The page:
We can spend a lot of time with our kids, taking them here and there, and still fail to really know who they are or to say what we should say. Chuck Swindoll talks about priorities.
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Parents necessarily spend a great deal of time correcting and training their children. But Chuck Swindoll gives tips on how to make sure we're also encouraging them regularly.
Chuck Swindoll has learned that discovering your child's unique characteristics and strengths requires observation and sensitivity—and the willingness to let them be different from you!
In our competitive culture, of course we want to see our child do well. But Chuck Swindoll spells out some valuable lifelong lessons we can teach a child after he or she has lost.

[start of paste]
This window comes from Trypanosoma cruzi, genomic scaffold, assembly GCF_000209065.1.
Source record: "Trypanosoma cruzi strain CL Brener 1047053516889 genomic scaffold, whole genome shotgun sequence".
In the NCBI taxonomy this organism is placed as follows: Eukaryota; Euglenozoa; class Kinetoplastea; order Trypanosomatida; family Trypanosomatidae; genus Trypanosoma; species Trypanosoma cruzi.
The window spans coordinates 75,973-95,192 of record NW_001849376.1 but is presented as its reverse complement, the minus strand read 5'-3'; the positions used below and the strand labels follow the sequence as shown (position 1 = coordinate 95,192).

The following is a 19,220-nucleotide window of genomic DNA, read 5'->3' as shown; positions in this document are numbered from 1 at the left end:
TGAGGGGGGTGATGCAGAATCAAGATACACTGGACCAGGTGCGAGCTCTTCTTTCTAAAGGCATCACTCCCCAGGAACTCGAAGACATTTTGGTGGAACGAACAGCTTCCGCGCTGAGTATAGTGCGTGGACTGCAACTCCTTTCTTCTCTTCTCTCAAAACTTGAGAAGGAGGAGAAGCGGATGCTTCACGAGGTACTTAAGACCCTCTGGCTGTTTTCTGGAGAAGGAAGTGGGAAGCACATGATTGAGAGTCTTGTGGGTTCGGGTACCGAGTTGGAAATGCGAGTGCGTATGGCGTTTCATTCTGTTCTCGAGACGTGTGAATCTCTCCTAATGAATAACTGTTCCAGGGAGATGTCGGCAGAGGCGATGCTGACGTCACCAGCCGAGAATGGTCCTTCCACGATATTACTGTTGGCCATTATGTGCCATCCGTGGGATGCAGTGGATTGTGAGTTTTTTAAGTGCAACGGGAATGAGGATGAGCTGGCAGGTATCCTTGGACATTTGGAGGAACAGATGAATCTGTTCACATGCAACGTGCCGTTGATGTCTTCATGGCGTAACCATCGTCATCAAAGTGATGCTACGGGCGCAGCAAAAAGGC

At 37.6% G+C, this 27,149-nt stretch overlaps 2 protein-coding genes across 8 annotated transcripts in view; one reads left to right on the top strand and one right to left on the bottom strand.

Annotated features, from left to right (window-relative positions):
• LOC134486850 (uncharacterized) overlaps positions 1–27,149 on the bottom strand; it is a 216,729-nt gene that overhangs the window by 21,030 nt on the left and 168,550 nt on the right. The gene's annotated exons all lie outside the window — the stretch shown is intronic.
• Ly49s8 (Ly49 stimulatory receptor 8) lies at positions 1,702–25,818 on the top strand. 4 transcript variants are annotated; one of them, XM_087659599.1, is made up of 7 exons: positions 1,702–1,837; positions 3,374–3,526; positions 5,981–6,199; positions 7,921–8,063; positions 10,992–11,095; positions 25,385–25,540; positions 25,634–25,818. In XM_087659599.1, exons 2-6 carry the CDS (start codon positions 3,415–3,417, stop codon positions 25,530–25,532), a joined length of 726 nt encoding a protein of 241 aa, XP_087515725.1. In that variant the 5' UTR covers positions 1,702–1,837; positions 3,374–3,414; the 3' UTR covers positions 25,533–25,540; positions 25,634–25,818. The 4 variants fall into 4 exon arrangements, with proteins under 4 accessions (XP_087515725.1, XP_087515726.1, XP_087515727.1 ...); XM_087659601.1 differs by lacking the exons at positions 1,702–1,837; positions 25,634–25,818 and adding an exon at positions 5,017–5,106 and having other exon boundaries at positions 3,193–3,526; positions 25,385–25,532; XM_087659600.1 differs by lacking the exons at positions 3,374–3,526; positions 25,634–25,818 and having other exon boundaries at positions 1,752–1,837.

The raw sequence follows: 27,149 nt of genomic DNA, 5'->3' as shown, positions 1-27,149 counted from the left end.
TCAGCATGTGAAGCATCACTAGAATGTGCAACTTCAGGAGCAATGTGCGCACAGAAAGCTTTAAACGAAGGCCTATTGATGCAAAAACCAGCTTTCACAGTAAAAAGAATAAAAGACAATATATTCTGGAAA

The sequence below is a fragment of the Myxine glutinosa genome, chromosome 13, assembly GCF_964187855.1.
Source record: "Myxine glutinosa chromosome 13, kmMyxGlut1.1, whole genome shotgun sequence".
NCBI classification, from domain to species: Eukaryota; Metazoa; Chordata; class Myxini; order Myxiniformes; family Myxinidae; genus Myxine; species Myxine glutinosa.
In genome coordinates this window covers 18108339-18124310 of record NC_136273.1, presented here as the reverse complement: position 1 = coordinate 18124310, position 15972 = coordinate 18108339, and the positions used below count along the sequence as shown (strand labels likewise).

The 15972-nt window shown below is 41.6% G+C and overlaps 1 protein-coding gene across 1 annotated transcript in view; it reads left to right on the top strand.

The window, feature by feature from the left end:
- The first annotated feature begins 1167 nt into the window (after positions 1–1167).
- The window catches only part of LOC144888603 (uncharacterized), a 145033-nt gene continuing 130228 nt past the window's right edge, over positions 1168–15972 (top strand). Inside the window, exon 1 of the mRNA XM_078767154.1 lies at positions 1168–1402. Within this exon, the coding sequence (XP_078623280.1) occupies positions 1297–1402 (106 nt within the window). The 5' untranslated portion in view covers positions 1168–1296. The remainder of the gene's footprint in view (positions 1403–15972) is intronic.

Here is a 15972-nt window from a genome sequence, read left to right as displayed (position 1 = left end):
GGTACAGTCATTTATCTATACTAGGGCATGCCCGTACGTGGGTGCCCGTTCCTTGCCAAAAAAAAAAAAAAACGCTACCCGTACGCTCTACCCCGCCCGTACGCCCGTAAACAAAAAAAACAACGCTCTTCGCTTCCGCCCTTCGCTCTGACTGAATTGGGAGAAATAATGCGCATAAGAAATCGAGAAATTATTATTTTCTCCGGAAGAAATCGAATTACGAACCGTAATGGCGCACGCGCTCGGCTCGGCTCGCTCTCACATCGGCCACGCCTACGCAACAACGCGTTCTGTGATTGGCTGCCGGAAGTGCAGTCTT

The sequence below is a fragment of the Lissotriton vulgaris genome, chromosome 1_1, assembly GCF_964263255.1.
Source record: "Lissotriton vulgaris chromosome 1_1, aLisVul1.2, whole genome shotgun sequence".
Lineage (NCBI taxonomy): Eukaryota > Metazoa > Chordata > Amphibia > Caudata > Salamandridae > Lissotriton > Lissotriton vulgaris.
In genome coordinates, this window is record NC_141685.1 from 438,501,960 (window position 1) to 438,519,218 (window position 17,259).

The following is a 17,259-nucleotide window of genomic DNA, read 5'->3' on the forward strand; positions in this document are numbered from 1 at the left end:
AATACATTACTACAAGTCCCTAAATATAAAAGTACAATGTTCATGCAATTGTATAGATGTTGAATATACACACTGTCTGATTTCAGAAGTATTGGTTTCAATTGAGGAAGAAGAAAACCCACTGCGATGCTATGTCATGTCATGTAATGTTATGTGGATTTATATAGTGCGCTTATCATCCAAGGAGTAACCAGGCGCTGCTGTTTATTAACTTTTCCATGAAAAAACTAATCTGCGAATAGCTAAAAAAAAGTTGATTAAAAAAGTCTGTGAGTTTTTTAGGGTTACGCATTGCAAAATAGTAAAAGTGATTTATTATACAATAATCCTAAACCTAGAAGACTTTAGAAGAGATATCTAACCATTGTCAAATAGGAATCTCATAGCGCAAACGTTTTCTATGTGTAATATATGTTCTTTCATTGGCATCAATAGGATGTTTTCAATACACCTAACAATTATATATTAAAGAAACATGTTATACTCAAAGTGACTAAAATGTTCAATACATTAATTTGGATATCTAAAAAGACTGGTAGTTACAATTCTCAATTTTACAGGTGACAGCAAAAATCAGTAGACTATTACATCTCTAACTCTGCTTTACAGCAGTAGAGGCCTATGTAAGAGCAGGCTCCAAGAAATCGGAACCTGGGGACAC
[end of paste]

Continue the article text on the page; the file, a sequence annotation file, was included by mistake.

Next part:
It's one thing for a child to fail after he's done his best, but what if he makes terrible choices and really blows it? Chuck Swindoll gives some important advice about unconditional love.
As much as you may protect your children, sooner or later they will learn that life isn't fair. Chuck Swindoll says that how you walk them through injustice can steer their attitude for life.
Girls learn self-respect and trust from how their dads treat them. Boys learn how to treat a girl from their moms. Chuck Swindoll outlines some differences in parenting a boy versus a girl.
If you weren't parented well, are you doomed to repeat your parents' mistakes? Chuck Swindoll urges new parents to draw firm boundaries and find great role models to learn from.
Chuck Swindoll knows how grandparents can play an extremely valuable role in a child's life. Without having the role of disciplining, they can present a longer, calmer view of life.